The Lesotho Drakensberg and Maluti are among the most sought after by bird watchers who come for Birding in Lesotho. You will be bowled out by the sheer variety and number of these colorful birds, some of which are extremely rare. The birds can be seen in the natural parks in the region, with its well known avifauna, as well in isolated spots which host a variety of fauna of Lesotho. Read more
The first thing I notice is the hats. This is not Ascot, so there are no ladies in ostrich feathers, but a ragged crowd of men wearing everything from gumboots and jeans to big patterned blankets. We’re gathered along a track curving through stubbly fields, with a hazy backdrop of blue mountains. It’s a big race day at the Morija cultural festival, so you might expect the headgear of choice to be the Basotho hat, the woven cone traditionally favoured by herders (and adapted as lampshades in tourist lodges). But I can see only one man in a 150-strong crowd wearing a Basotho hat, and I think he’s doing it ironically. It certainly doesn’t match his T-shirt and jeans.
Yes, it snows in Africa, and in 2011 it snowed a lot ! It is also a little known fact that people have been skiing in various Southern African mountain ranges since 1929. One of the most ideally suited locations are the Maluti mountains in the Kingdom of Lesotho. Not far from Clarens lies the Mahlasela Pass and the location of the Afriski – Ski & Mountain Resort.
A lot has changed since 1929 and the introduction of modern snow making facilities and lifts to Afriski in 2002 have allowed skiing and snowboarding to flourish in this little know corner of the Lesotho Mountain Kingdom.
Along the entire length of the pool, fish dimpled the surface. In the riffle water, subtle rises, apart from a mere flattening and silvering of the surface, were barely discernable. On the far side of the stream beyond the current, a perfect reflection of the new day shimmered and broke as a large tail creased the surface.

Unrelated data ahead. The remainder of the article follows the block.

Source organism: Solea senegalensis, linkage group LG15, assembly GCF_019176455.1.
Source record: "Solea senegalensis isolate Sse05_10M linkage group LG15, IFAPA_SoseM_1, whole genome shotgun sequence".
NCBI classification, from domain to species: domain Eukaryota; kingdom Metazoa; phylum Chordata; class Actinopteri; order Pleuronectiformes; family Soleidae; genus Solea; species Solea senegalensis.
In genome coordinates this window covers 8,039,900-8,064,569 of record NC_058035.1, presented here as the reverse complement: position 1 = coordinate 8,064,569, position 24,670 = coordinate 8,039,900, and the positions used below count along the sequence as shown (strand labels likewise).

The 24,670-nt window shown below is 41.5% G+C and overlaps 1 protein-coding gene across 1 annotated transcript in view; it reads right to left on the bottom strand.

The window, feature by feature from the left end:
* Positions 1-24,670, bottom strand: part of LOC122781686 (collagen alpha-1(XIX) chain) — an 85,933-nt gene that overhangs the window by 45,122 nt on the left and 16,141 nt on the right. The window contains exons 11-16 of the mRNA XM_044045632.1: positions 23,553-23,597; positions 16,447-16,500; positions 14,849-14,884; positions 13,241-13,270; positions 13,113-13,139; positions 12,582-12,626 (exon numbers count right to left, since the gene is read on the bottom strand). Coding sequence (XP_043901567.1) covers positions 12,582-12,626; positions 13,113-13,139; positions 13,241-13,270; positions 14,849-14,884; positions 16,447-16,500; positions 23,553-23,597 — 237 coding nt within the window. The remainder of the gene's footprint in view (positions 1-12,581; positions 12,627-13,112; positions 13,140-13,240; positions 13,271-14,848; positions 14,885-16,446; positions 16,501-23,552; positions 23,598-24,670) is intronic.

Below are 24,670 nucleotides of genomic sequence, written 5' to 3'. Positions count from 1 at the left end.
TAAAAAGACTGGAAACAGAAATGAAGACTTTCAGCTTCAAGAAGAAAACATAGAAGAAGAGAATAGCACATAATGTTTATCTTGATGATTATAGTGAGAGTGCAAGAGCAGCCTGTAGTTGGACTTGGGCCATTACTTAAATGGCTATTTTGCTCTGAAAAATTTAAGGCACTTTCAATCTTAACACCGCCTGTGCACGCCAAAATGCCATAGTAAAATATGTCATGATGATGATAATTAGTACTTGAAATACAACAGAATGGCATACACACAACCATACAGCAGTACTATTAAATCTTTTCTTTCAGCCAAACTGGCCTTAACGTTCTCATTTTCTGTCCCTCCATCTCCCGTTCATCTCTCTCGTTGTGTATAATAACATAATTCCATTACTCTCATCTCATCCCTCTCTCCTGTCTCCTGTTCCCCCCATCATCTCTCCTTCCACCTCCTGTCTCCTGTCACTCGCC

Twenty minutes trickled by revealing little of the cycle happening below. I relented, attaching a small Baetid emerger not far beneath a sparsely tied Klinkhamer. Stifling a sudden gasp, the cold water reinforced that I was closer to the stratosphere than I had ever previously cared to venture.
I took great pleasure in noting that – as lightly as a broken spider web riding a morning breeze – each cast landed where it ought to. The fish continued to rise with purposeful bearing. As the sun rose higher, shadows of several feeding fish became obvious and although a fewer smaller feisty freestone rainbows accepted my offerings, it was clearly apparent that I had not yet unravelled the mystery below the riffled surface. Several fly changes, lengthening and down-sizing of leader found me none the wiser. I began to chuckle and it was then that I realized that it was moments like these which, to me, define the very essence of why I fly fish. Deciding it was time to sit back and reflect and more importantly, check if my toes were still intact, I began to reel in. Not far upstream, a good fish showed. A quick flick and a mend covered the rise nicely. Read more
Lesotho is without doubt a hiker’s paradise.
Although very few dedicated hiking trails exist, the face that the entire country is a network of bridle and foot paths. You will also not find a single fence in the mountains, meaning that you can hike pretty much anywhere you like.
A typical hike will include:
• Riverside walk, swim, caves, gorges and rock formations
• Bird and wildlife sightings
• Stunning views
• Bushman rock art sites
• Picnics and packed lunches can be provided on request
Some wonderful trails can be found in the various Lesotho national parks and nature reserves.
Sehlabathebe National Park is rough, rugged, yet incredibly scenic with rolling grasslands and wild flowers, perfect for bird watching and hiking. Accommodation can be booked with Jonathan’s Lodge. Read more